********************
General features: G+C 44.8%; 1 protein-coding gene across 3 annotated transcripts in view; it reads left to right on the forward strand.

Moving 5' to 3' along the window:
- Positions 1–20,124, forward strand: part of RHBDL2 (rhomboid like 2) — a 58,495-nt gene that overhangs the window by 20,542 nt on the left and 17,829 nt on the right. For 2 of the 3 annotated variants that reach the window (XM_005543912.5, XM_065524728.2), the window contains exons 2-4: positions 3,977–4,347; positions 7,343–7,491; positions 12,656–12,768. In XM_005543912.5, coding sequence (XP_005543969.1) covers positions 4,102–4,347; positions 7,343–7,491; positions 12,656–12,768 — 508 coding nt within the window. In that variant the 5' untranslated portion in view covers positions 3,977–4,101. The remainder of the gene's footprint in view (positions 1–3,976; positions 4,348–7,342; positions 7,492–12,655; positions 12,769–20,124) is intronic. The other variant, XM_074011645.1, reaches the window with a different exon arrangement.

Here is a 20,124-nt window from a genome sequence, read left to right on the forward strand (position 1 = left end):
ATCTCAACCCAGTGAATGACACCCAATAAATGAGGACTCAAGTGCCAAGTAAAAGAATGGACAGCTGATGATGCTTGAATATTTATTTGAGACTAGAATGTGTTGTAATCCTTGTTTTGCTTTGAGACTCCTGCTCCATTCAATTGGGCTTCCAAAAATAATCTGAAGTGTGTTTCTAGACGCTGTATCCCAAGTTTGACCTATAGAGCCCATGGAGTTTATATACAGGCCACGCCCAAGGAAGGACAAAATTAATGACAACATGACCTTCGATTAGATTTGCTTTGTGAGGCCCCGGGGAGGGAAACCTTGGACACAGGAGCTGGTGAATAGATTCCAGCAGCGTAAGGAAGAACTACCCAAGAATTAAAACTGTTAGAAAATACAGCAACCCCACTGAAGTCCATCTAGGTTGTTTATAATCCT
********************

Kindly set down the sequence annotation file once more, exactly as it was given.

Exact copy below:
General features: G+C 44.8%; 1 protein-coding gene across 3 annotated transcripts in view; it reads left to right on the forward strand.

Moving 5' to 3' along the window:
- Positions 1–20,124, forward strand: part of RHBDL2 (rhomboid like 2) — a 58,495-nt gene that overhangs the window by 20,542 nt on the left and 17,829 nt on the right. For 2 of the 3 annotated variants that reach the window (XM_005543912.5, XM_065524728.2), the window contains exons 2-4: positions 3,977–4,347; positions 7,343–7,491; positions 12,656–12,768. In XM_005543912.5, coding sequence (XP_005543969.1) covers positions 4,102–4,347; positions 7,343–7,491; positions 12,656–12,768 — 508 coding nt within the window. In that variant the 5' untranslated portion in view covers positions 3,977–4,101. The remainder of the gene's footprint in view (positions 1–3,976; positions 4,348–7,342; positions 7,492–12,655; positions 12,769–20,124) is intronic. The other variant, XM_074011645.1, reaches the window with a different exon arrangement.

Here is a 20,124-nt window from a genome sequence, read left to right on the forward strand (position 1 = left end):
ATCTCAACCCAGTGAATGACACCCAATAAATGAGGACTCAAGTGCCAAGTAAAAGAATGGACAGCTGATGATGCTTGAATATTTATTTGAGACTAGAATGTGTTGTAATCCTTGTTTTGCTTTGAGACTCCTGCTCCATTCAATTGGGCTTCCAAAAATAATCTGAAGTGTGTTTCTAGACGCTGTATCCCAAGTTTGACCTATAGAGCCCATGGAGTTTATATACAGGCCACGCCCAAGGAAGGACAAAATTAATGACAACATGACCTTCGATTAGATTTGCTTTGTGAGGCCCCGGGGAGGGAAACCTTGGACACAGGAGCTGGTGAATAGATTCCAGCAGCGTAAGGAAGAACTACCCAAGAATTAAAACTGTTAGAAAATACAGCAACCCCACTGAAGTCCATCTAGGTTGTTTATAATCCT